Rise Of The Exiles (Kassini Book 2)

Rise OF The Exiles cover

Rise Of The Exiles is the follow-up to The Kassini Division, my debut sci-fi novel. It’s a Part Two, rather than a standalone – the story begins directly where the events of the first book end, in the same time period, with the same characters.

The first book was initially intended as a series opener, but was written as a standalone, just in case everyone hated it. Thankfully, they didn’t, which was encouragement enough for me to expand the storyline out into a richer, deeper and more involved world.

More on that in a minute. First, here’s the blurb for Part Two of the Kassini series:

Every civilisation has the right to rebel. But is every rebellion in the right?

To say the Battle of Barnard’s Star was full of surprises is a huge understatement… and now Kassini and her feuding shipmates are the Galaxy’s Most Wanted crew.

On the run, low on fuel and with every bounty hunter and patrol in the Borderlands desperate to bring them in, they need to find somewhere to hide, and fast.

Meanwhile, the newly discovered Qualii race is warning of an unspeakable threat that’s fast-approaching from the Forbidden Zone. The human, Avion and Elemental empires call a temporary truce, to ask themselves: should they trust this many-tentacled stranger at their door?

The empires believe; the Exiles doubt. Hard facts are the only thing that will break the deadlock, which means someone is going to have to venture into the Forbidden Zone…

Join the crew of the Anomaly for the second instalment of this fast-moving mil-SF space-opera series, packed with politics, action, intrigue and deeply sarcastic droids.

Here’s a visual promo for it…

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Here are five inspirations behind the book…

The Empire Strikes Back

Star Wars’ sequel expanded its themes, its visuals and its script in an altogether darker direction than the timeless good-versus-evil shenanigans of its predecessor. The world building in particular became more detailed, zoomed-in and claustrophobic: Jedi powers had to be earned in swamps with tiny green masters; space heroes didn’t always get to swashbuckle and sometimes, upstart farmboys even had to hide inside the stomach linings of their camel-horse things to survive. Although initially treated as a sophomore slump by some critics, it was eventually reappraised as the greatest entry in the Star Wars canon… primarily due to its aforementioned extra depth and added darkness.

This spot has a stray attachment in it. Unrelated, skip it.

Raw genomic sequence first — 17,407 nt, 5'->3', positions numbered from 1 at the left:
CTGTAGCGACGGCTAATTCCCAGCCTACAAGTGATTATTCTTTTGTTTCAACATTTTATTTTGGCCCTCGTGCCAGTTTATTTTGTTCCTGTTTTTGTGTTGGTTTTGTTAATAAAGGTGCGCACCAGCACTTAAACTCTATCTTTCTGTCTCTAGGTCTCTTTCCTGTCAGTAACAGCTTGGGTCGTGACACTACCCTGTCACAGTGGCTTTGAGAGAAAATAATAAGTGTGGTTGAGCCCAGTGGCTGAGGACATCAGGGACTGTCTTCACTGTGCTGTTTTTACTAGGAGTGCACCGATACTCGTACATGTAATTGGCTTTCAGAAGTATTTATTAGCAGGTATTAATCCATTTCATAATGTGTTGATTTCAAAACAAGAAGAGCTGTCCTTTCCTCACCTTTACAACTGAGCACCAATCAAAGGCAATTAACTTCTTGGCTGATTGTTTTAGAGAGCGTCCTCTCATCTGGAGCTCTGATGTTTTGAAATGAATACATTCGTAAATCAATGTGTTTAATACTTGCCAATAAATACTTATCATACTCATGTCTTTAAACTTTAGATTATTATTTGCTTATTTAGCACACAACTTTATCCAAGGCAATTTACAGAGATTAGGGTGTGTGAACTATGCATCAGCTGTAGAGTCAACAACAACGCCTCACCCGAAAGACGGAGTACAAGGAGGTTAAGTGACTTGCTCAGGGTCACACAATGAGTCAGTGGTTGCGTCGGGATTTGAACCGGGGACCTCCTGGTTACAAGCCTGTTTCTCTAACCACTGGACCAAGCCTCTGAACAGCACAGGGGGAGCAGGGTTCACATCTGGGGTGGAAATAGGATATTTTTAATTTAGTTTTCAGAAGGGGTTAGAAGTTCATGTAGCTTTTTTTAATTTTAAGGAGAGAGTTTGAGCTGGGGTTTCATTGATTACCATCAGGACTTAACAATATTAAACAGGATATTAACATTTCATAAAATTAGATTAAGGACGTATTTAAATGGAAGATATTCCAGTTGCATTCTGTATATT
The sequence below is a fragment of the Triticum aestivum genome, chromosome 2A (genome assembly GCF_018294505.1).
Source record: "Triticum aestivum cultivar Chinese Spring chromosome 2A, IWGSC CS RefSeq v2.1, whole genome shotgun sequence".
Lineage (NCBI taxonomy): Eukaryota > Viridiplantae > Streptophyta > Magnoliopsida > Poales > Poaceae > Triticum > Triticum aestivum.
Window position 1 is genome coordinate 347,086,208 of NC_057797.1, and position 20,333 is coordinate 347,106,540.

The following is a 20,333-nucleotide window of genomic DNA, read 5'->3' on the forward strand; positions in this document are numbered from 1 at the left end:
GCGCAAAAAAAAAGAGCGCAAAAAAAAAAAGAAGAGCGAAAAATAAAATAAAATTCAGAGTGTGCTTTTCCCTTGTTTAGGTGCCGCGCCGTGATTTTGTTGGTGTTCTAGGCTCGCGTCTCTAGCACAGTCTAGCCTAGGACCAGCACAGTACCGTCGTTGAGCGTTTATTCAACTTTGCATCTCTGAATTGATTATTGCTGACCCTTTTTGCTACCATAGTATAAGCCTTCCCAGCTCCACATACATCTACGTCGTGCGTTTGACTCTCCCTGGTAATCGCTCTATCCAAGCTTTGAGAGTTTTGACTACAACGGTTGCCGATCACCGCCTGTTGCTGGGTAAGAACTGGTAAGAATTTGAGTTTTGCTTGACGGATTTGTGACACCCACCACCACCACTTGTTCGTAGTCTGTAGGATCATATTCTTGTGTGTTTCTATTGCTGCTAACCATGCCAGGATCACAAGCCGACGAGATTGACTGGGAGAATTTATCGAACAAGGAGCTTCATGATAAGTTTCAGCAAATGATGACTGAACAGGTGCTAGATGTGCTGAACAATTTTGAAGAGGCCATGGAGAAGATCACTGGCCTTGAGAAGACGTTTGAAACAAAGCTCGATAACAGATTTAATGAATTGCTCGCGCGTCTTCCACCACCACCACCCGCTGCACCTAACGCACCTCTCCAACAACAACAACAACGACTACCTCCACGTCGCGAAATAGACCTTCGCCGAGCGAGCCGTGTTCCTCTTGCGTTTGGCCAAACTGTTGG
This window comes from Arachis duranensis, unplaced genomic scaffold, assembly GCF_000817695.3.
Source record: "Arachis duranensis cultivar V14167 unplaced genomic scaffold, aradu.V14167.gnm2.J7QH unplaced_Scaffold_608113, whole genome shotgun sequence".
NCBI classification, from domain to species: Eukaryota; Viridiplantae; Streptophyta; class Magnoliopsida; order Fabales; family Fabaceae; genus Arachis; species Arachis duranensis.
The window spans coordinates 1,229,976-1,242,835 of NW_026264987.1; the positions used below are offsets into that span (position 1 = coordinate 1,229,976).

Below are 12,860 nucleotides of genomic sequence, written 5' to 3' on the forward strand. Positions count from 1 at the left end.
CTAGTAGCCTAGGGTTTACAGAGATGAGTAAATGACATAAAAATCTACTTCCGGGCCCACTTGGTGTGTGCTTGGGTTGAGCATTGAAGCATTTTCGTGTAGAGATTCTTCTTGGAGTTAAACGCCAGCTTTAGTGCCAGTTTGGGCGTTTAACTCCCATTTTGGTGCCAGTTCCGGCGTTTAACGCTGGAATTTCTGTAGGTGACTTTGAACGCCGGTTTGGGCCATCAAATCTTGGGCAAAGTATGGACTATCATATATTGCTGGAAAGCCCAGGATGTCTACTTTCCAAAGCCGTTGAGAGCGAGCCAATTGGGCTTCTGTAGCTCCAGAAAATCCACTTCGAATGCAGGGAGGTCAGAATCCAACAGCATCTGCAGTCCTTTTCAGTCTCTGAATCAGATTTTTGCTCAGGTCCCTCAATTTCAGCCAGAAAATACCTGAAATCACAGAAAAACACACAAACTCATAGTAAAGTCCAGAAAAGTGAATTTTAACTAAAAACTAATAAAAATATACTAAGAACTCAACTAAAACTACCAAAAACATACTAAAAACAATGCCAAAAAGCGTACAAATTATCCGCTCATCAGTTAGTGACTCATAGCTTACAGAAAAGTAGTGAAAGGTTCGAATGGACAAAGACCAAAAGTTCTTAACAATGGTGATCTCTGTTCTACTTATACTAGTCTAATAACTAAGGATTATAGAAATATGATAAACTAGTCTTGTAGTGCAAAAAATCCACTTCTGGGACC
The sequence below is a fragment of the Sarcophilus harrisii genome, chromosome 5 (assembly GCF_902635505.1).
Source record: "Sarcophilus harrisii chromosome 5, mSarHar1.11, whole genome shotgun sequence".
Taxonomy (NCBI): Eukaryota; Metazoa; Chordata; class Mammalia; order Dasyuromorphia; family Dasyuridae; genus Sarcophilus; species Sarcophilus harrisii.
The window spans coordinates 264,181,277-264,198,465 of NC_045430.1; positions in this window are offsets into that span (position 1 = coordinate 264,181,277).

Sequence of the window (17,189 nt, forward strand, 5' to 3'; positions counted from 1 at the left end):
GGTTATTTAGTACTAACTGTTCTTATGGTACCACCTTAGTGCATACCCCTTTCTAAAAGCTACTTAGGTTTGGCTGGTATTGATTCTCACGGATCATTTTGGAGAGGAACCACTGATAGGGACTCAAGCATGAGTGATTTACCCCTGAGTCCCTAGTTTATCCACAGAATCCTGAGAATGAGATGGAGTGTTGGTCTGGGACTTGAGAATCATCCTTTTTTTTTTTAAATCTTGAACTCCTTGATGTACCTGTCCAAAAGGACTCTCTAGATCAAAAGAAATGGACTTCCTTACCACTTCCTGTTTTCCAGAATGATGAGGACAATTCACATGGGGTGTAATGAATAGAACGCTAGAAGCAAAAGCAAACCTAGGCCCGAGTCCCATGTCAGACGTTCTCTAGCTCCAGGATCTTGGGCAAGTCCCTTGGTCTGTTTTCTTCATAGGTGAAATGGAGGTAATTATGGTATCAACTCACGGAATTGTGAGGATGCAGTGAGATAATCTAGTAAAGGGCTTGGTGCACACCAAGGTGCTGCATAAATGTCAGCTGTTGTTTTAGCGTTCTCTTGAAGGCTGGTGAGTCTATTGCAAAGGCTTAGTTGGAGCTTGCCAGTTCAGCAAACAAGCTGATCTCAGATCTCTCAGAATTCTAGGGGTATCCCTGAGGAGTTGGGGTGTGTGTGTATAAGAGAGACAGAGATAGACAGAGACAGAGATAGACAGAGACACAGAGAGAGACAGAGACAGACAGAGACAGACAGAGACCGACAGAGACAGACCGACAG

This grand space-strategy game by Paradox Interactive is one of the most rewarding of all the space-based RTS games. It relies on a familiar framework – choose a species, build a fleet and a tech-tree to explore the galaxy, meet aliens and trade, fight or team up with them achieve political aims – but what truly sets it apart is the detail of its setting. Special missions and discoveries abound throughout its game-time, involving thrilling SF concepts such as precursor artifacts, trans-dimensional beings, hulking space amoebas and the like… it’s this storyworld that keeps you clicking away into the night.

Babylon 5

J. Michael Straczynski’s complex space-opera series was hampered by its 1990s milieu. No wonder there’s a campaign to have it remade, as today’s huge-budget streaming platforms would create a lavish world befitting its drama and ambitious story arcs… instead of having to rely on 24 Commodore Amigas to make it happen.

Blake’s 7

This 1970s BBC space opera followed freedom fighter Roj Blake and his band of malcontent scum in their battle against a totalitarian Federation, who rule using drugs, authoritarian power and mass surveillance. The show’s tremendous dialogue, imaginative ideas, dystopian themes and fragile sets were supported by a cast of sophisticated and believable characters – not least Zen and Orac, the good ship Liberator’s idiosyncratic house droids.

Battle Isle

Rise Of The Exiles has a couple of set-piece planetary battle scenes that, in my head at least, are reminiscent of the atmosphere of Commodore Amiga turn-based strategy favourite, Battle Isle. A classic of its time, I recall many a drunken night lost to working out whether a Wolfsrudel submarine can get in range of my enemy’s Pegasus carrier. Good times.

Get your free eBook copy of Conversations With Droids, a book of 12 sci-fi short stories.